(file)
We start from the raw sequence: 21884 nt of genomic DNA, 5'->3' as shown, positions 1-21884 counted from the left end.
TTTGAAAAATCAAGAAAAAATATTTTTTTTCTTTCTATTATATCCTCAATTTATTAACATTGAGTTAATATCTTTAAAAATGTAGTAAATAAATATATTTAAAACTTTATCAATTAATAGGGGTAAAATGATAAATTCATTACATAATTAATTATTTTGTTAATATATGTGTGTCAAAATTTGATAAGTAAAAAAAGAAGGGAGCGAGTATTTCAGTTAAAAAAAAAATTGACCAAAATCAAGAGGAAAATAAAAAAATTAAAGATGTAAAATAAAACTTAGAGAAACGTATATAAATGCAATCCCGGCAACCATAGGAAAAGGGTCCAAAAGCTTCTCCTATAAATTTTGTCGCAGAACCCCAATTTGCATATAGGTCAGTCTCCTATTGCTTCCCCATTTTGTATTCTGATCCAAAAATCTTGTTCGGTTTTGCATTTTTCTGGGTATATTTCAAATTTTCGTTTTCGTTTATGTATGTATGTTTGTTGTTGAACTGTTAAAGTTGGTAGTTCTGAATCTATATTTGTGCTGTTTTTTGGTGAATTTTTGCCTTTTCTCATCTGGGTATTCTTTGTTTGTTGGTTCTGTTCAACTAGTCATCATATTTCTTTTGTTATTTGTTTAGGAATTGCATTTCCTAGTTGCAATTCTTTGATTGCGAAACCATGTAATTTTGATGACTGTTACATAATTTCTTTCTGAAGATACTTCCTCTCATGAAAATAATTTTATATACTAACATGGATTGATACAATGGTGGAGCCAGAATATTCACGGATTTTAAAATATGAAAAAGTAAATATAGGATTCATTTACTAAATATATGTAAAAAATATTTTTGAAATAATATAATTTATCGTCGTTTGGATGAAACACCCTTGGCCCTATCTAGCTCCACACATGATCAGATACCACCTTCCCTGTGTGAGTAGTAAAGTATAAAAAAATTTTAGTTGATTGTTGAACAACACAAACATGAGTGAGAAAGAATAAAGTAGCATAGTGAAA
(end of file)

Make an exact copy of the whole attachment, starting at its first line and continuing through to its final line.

We start from the raw sequence: 21884 nt of genomic DNA, 5'->3' as shown, positions 1-21884 counted from the left end.
TTTGAAAAATCAAGAAAAAATATTTTTTTTCTTTCTATTATATCCTCAATTTATTAACATTGAGTTAATATCTTTAAAAATGTAGTAAATAAATATATTTAAAACTTTATCAATTAATAGGGGTAAAATGATAAATTCATTACATAATTAATTATTTTGTTAATATATGTGTGTCAAAATTTGATAAGTAAAAAAAGAAGGGAGCGAGTATTTCAGTTAAAAAAAAAATTGACCAAAATCAAGAGGAAAATAAAAAAATTAAAGATGTAAAATAAAACTTAGAGAAACGTATATAAATGCAATCCCGGCAACCATAGGAAAAGGGTCCAAAAGCTTCTCCTATAAATTTTGTCGCAGAACCCCAATTTGCATATAGGTCAGTCTCCTATTGCTTCCCCATTTTGTATTCTGATCCAAAAATCTTGTTCGGTTTTGCATTTTTCTGGGTATATTTCAAATTTTCGTTTTCGTTTATGTATGTATGTTTGTTGTTGAACTGTTAAAGTTGGTAGTTCTGAATCTATATTTGTGCTGTTTTTTGGTGAATTTTTGCCTTTTCTCATCTGGGTATTCTTTGTTTGTTGGTTCTGTTCAACTAGTCATCATATTTCTTTTGTTATTTGTTTAGGAATTGCATTTCCTAGTTGCAATTCTTTGATTGCGAAACCATGTAATTTTGATGACTGTTACATAATTTCTTTCTGAAGATACTTCCTCTCATGAAAATAATTTTATATACTAACATGGATTGATACAATGGTGGAGCCAGAATATTCACGGATTTTAAAATATGAAAAAGTAAATATAGGATTCATTTACTAAATATATGTAAAAAATATTTTTGAAATAATATAATTTATCGTCGTTTGGATGAAACACCCTTGGCCCTATCTAGCTCCACACATGATCAGATACCACCTTCCCTGTGTGAGTAGTAAAGTATAAAAAAATTTTAGTTGATTGTTGAACAACACAAACATGAGTGAGAAAGAATAAAGTAGCATAGTGAAA